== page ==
By Sophie Israelsohn
Up until a few weeks ago, it was practically assumed The Lumineers had gone on hiatus. It isn’t too much of an overstep to say that they were just about forgotten completely aside from their single “Ho Hey” occasionally making an appearance on the airwaves. But their most recent release, Cleopatra, affirmed that they are not a band to forget. As they say in their single “Ophelia,” we “should have known better.”
In true Lumineers fashion, the first track of the album, “Sleep On The Floor,” opens with kick drum and tambourine, slowly and surely, picking up the pace both in lyrics and rhythmic accompaniment. By the second verse, it’s as if The Lumineers never actually fell of the planet like some may have dared to think.
The contour of the album isn’t super balanced. The first half is predominantly uptempo with “Cleopatra” and “Gun Song” and then progressively (or rather, regressively) leads to the slower, softer ballads like “Long Way From Home” and the closer, “Patience.” There are moments that hint toward a harmonic peak, but it’s not often achieved in the latter half of the album.
There’s nothing necessarily wrong with that, but for passive listeners it hits a lull that doesn’t do much to prevent a listener from checking out. Even with the B-sides on the deluxe version, it’s not enough to keep the energy up. In fact, there’s something clearly missing from the entire second half of the album: vocal harmonies. Of course, in the car, you can just make up your own (#carsingingisthenewshowersinging), but the harmonies this band is capable of have always added so much to the overall texture, as is clear in its first few tracks.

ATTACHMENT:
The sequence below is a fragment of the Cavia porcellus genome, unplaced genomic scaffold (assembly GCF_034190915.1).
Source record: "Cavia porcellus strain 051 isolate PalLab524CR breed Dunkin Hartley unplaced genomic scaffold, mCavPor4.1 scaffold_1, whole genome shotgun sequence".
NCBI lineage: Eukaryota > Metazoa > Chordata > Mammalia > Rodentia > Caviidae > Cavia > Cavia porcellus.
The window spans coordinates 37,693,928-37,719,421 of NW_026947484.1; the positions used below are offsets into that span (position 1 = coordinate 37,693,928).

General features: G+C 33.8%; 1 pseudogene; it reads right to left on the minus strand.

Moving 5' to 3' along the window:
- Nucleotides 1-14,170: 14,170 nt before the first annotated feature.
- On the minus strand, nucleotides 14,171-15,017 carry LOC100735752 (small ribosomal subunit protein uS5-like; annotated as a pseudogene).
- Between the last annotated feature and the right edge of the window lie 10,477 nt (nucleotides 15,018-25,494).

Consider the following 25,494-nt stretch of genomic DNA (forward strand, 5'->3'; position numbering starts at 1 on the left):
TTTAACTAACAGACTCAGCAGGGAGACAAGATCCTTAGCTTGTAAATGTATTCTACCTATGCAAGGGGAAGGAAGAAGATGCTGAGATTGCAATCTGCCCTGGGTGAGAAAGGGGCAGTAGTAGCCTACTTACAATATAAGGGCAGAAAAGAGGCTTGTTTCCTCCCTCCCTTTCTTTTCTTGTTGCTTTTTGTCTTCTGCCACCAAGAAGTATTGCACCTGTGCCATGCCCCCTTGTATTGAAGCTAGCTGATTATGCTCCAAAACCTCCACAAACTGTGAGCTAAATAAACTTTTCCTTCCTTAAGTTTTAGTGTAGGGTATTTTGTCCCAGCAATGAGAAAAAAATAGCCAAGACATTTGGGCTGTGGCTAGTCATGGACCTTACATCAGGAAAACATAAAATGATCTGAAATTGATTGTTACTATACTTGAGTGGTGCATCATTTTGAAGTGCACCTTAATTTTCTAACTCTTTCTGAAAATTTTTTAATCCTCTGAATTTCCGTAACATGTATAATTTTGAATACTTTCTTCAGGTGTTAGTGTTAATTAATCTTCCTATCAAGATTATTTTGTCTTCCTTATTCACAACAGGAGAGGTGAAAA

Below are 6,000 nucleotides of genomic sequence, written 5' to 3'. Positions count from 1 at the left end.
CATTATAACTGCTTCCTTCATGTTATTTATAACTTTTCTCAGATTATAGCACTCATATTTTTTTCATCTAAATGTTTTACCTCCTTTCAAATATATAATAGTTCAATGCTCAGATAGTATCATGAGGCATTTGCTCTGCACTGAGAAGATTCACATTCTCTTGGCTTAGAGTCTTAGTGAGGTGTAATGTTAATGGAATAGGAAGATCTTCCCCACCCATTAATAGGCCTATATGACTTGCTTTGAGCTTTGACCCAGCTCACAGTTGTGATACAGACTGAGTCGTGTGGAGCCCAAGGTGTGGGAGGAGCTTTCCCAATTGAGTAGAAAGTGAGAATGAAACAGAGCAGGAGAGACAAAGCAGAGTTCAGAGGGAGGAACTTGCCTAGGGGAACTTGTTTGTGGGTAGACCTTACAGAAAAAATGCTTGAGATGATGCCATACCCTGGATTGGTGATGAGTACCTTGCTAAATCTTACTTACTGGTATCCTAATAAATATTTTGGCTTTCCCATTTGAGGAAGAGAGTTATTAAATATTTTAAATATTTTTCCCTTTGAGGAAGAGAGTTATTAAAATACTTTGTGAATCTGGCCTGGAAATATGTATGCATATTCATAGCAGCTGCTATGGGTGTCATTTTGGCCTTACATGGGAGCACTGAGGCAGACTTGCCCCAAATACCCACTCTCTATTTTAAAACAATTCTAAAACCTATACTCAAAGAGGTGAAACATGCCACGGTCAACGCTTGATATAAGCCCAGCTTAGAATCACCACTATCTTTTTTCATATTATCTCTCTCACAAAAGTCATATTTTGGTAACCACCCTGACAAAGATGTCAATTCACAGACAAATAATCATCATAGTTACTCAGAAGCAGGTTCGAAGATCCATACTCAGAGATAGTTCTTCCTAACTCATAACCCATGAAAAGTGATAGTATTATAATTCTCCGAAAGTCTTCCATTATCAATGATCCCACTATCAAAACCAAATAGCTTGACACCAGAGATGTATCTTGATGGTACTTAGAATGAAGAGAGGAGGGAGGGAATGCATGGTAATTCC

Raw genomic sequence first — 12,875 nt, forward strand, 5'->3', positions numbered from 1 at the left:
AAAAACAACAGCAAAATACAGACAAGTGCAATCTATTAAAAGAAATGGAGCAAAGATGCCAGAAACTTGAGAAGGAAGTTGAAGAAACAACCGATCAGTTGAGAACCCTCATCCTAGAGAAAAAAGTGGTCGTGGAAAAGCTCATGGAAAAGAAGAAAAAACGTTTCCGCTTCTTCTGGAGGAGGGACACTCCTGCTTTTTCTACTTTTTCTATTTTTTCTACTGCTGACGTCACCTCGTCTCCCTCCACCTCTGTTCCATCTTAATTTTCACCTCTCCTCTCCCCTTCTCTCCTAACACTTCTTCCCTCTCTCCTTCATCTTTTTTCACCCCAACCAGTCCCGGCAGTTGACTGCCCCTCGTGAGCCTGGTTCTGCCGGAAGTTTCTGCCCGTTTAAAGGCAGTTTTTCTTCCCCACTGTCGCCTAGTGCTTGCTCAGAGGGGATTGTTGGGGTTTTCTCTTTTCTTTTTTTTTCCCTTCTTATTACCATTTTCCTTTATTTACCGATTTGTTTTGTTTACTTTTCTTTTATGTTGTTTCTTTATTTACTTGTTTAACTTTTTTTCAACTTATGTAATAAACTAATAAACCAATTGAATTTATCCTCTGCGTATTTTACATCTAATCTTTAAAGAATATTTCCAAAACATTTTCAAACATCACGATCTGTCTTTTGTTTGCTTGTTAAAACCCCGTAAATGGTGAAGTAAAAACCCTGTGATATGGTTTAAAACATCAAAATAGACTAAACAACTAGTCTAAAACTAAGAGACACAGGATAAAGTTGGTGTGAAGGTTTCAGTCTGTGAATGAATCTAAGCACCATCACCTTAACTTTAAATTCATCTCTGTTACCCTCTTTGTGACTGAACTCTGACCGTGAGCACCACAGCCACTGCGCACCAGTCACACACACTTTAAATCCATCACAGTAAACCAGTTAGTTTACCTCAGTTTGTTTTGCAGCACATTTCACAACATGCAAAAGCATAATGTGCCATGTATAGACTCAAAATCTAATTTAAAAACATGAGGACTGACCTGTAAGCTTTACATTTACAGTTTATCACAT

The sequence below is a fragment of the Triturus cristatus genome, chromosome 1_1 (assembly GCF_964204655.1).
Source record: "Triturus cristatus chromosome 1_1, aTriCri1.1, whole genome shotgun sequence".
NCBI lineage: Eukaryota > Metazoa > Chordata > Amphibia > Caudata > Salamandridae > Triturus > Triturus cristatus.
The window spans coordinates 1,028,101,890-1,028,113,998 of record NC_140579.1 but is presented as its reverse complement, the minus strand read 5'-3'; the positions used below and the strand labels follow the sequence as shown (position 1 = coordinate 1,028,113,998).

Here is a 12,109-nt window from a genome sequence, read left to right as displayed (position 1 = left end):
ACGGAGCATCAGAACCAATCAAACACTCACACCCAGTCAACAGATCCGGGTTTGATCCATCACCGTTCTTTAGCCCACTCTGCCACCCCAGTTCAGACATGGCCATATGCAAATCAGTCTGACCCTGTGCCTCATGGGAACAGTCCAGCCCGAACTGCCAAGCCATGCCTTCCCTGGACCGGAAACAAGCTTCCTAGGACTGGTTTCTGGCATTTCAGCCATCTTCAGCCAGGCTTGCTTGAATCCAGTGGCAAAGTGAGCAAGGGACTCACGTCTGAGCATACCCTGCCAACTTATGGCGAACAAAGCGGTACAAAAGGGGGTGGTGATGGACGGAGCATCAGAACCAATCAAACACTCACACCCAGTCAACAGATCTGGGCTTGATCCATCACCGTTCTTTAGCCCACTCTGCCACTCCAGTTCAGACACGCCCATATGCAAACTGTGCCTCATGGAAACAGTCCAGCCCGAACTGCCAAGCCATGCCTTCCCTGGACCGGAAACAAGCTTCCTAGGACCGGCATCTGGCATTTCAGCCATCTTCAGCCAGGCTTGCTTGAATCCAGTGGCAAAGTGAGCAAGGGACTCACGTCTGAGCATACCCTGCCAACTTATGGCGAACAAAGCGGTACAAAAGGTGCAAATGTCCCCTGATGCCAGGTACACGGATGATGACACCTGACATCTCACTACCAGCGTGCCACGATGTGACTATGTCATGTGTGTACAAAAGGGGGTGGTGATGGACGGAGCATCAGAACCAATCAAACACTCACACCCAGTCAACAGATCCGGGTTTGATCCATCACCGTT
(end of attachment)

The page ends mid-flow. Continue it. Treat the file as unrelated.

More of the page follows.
Another thing to consider is the diversity in sound. Because of their orchestration, many songs on this album, as on the last, sound quite similar. This could be seen as signature and cohesive, or it could be seen as the one trick from the pony and a little boring. It’s so obviously Lumineers, so how could we expect anything different?
Cleopatra was released in the same season of releases as Lucius’ sophomore album Good Grief and Andrew Bird’s umpteenth album Are You Serious? both of which step outside their freshman comfort zone.
There’s comfort in familiarity, but it often isn’t without a tinge of curiosity for something new in a sophomore album. The Lumineers don’t necessarily disappoint in sticking to what they know, but from a progression standpoint, it would be interesting to see how far they’ll explore in the future.